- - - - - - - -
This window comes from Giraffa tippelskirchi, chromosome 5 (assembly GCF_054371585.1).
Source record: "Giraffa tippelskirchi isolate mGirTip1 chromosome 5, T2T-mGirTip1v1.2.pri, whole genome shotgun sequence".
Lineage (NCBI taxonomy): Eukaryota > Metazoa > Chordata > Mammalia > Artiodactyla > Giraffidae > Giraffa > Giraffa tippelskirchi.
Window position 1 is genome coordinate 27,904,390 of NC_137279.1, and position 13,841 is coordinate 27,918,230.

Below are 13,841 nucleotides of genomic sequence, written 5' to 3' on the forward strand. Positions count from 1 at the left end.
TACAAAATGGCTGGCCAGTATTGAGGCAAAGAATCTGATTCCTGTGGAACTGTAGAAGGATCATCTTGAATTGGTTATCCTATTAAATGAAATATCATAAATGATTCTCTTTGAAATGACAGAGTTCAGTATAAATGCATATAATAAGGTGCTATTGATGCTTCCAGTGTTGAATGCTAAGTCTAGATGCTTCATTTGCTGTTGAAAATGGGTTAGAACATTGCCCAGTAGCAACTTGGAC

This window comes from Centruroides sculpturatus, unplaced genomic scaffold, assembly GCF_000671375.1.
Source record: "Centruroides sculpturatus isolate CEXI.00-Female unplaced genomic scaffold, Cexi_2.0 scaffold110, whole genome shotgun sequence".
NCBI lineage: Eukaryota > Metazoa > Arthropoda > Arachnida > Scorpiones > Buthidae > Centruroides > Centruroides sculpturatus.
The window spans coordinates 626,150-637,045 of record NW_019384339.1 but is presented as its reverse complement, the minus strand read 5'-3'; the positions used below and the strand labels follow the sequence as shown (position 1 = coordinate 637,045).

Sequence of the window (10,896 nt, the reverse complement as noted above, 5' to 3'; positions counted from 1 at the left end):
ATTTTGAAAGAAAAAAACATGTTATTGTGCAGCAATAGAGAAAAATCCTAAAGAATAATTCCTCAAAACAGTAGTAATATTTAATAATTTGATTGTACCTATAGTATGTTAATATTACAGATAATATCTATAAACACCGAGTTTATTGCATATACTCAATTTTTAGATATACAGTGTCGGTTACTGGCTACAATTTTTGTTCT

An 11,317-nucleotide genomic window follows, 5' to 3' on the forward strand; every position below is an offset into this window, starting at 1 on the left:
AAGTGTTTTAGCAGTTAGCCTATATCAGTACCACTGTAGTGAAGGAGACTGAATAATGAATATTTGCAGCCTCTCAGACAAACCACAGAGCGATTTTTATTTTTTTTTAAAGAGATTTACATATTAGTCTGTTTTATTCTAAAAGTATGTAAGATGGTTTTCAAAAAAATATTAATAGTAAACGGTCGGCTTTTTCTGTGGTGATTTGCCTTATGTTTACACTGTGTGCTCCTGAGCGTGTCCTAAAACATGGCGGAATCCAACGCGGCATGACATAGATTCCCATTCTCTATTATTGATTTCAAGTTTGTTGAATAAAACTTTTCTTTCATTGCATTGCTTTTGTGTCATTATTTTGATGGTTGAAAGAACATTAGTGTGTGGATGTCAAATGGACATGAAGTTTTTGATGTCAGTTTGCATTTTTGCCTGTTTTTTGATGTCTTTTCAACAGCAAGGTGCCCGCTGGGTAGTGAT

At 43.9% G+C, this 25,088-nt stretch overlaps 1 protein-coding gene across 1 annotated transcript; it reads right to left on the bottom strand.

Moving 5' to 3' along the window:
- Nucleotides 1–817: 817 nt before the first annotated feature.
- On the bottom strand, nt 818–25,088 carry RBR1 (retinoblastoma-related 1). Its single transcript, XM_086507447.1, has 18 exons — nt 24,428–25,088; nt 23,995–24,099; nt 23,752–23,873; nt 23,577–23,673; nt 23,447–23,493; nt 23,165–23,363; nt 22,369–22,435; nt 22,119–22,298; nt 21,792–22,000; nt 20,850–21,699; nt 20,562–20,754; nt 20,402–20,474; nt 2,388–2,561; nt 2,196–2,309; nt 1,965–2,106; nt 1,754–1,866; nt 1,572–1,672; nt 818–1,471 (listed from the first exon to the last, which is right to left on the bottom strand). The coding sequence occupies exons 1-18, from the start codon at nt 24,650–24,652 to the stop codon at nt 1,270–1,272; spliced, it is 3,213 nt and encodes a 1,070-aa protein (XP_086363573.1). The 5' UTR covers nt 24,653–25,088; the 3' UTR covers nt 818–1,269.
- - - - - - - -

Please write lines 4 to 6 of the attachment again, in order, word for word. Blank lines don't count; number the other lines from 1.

Window position 1 is genome coordinate 27,904,390 of NC_137279.1, and position 13,841 is coordinate 27,918,230.

Below are 13,841 nucleotides of genomic sequence, written 5' to 3' on the forward strand. Positions count from 1 at the left end.
TACAAAATGGCTGGCCAGTATTGAGGCAAAGAATCTGATTCCTGTGGAACTGTAGAAGGATCATCTTGAATTGGTTATCCTATTAAATGAAATATCATAAATGATTCTCTTTGAAATGACAGAGTTCAGTATAAATGCATATAATAAGGTGCTATTGATGCTTCCAGTGTTGAATGCTAAGTCTAGATGCTTCATTTGCTGTTGAAAATGGGTTAGAACATTGCCCAGTAGCAACTTGGAC